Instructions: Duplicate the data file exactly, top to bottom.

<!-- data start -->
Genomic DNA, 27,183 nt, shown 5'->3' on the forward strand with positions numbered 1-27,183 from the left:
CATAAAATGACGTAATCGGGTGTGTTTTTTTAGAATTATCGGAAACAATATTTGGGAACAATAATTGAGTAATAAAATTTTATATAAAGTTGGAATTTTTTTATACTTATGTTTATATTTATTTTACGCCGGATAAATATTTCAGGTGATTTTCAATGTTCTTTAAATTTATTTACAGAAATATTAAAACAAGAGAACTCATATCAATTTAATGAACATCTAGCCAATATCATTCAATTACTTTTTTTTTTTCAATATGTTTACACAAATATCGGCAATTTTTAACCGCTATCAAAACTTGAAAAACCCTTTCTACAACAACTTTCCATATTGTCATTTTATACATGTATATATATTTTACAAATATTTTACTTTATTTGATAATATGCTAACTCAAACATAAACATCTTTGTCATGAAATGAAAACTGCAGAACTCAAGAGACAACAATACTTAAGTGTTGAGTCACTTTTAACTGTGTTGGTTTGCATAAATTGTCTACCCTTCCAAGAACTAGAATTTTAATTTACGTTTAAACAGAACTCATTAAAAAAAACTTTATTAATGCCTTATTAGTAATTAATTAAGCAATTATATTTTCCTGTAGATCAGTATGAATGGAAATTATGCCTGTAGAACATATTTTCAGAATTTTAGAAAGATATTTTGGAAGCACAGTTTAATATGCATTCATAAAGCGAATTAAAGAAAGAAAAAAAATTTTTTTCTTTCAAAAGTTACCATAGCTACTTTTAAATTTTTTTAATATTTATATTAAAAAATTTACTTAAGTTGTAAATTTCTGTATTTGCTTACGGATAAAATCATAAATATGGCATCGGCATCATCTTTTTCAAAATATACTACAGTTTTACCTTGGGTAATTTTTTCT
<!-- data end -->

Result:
Genomic DNA, 27,183 nt, shown 5'->3' on the forward strand with positions numbered 1-27,183 from the left:
CATAAAATGACGTAATCGGGTGTGTTTTTTTAGAATTATCGGAAACAATATTTGGGAACAATAATTGAGTAATAAAATTTTATATAAAGTTGGAATTTTTTTATACTTATGTTTATATTTATTTTACGCCGGATAAATATTTCAGGTGATTTTCAATGTTCTTTAAATTTATTTACAGAAATATTAAAACAAGAGAACTCATATCAATTTAATGAACATCTAGCCAATATCATTCAATTACTTTTTTTTTTTCAATATGTTTACACAAATATCGGCAATTTTTAACCGCTATCAAAACTTGAAAAACCCTTTCTACAACAACTTTCCATATTGTCATTTTATACATGTATATATATTTTACAAATATTTTACTTTATTTGATAATATGCTAACTCAAACATAAACATCTTTGTCATGAAATGAAAACTGCAGAACTCAAGAGACAACAATACTTAAGTGTTGAGTCACTTTTAACTGTGTTGGTTTGCATAAATTGTCTACCCTTCCAAGAACTAGAATTTTAATTTACGTTTAAACAGAACTCATTAAAAAAAACTTTATTAATGCCTTATTAGTAATTAATTAAGCAATTATATTTTCCTGTAGATCAGTATGAATGGAAATTATGCCTGTAGAACATATTTTCAGAATTTTAGAAAGATATTTTGGAAGCACAGTTTAATATGCATTCATAAAGCGAATTAAAGAAAGAAAAAAAATTTTTTTCTTTCAAAAGTTACCATAGCTACTTTTAAATTTTTTTAATATTTATATTAAAAAATTTACTTAAGTTGTAAATTTCTGTATTTGCTTACGGATAAAATCATAAATATGGCATCGGCATCATCTTTTTCAAAATATACTACAGTTTTACCTTGGGTAATTTTTTCT